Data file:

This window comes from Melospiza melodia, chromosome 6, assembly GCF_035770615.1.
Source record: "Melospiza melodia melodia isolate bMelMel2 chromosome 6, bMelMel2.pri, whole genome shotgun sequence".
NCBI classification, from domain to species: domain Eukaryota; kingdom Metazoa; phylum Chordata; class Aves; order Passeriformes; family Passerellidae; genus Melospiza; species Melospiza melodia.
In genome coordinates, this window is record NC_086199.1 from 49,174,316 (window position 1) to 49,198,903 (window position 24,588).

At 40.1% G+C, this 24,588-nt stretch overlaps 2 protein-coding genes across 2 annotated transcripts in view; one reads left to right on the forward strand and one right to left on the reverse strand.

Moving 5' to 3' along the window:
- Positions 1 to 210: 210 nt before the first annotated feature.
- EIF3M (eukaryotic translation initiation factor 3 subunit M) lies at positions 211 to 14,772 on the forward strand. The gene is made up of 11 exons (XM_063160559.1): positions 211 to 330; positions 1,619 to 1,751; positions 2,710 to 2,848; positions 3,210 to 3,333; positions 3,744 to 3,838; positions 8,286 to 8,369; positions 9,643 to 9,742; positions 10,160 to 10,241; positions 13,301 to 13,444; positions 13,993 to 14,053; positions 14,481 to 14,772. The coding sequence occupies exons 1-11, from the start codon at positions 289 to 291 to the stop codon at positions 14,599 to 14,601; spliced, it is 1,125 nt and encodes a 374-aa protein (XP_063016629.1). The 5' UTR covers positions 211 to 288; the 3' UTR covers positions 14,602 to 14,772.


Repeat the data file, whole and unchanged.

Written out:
This window comes from Melospiza melodia, chromosome 6, assembly GCF_035770615.1.
Source record: "Melospiza melodia melodia isolate bMelMel2 chromosome 6, bMelMel2.pri, whole genome shotgun sequence".
NCBI classification, from domain to species: domain Eukaryota; kingdom Metazoa; phylum Chordata; class Aves; order Passeriformes; family Passerellidae; genus Melospiza; species Melospiza melodia.
In genome coordinates, this window is record NC_086199.1 from 49,174,316 (window position 1) to 49,198,903 (window position 24,588).

At 40.1% G+C, this 24,588-nt stretch overlaps 2 protein-coding genes across 2 annotated transcripts in view; one reads left to right on the forward strand and one right to left on the reverse strand.

Moving 5' to 3' along the window:
- Positions 1 to 210: 210 nt before the first annotated feature.
- EIF3M (eukaryotic translation initiation factor 3 subunit M) lies at positions 211 to 14,772 on the forward strand. The gene is made up of 11 exons (XM_063160559.1): positions 211 to 330; positions 1,619 to 1,751; positions 2,710 to 2,848; positions 3,210 to 3,333; positions 3,744 to 3,838; positions 8,286 to 8,369; positions 9,643 to 9,742; positions 10,160 to 10,241; positions 13,301 to 13,444; positions 13,993 to 14,053; positions 14,481 to 14,772. The coding sequence occupies exons 1-11, from the start codon at positions 289 to 291 to the stop codon at positions 14,599 to 14,601; spliced, it is 1,125 nt and encodes a 374-aa protein (XP_063016629.1). The 5' UTR covers positions 211 to 288; the 3' UTR covers positions 14,602 to 14,772.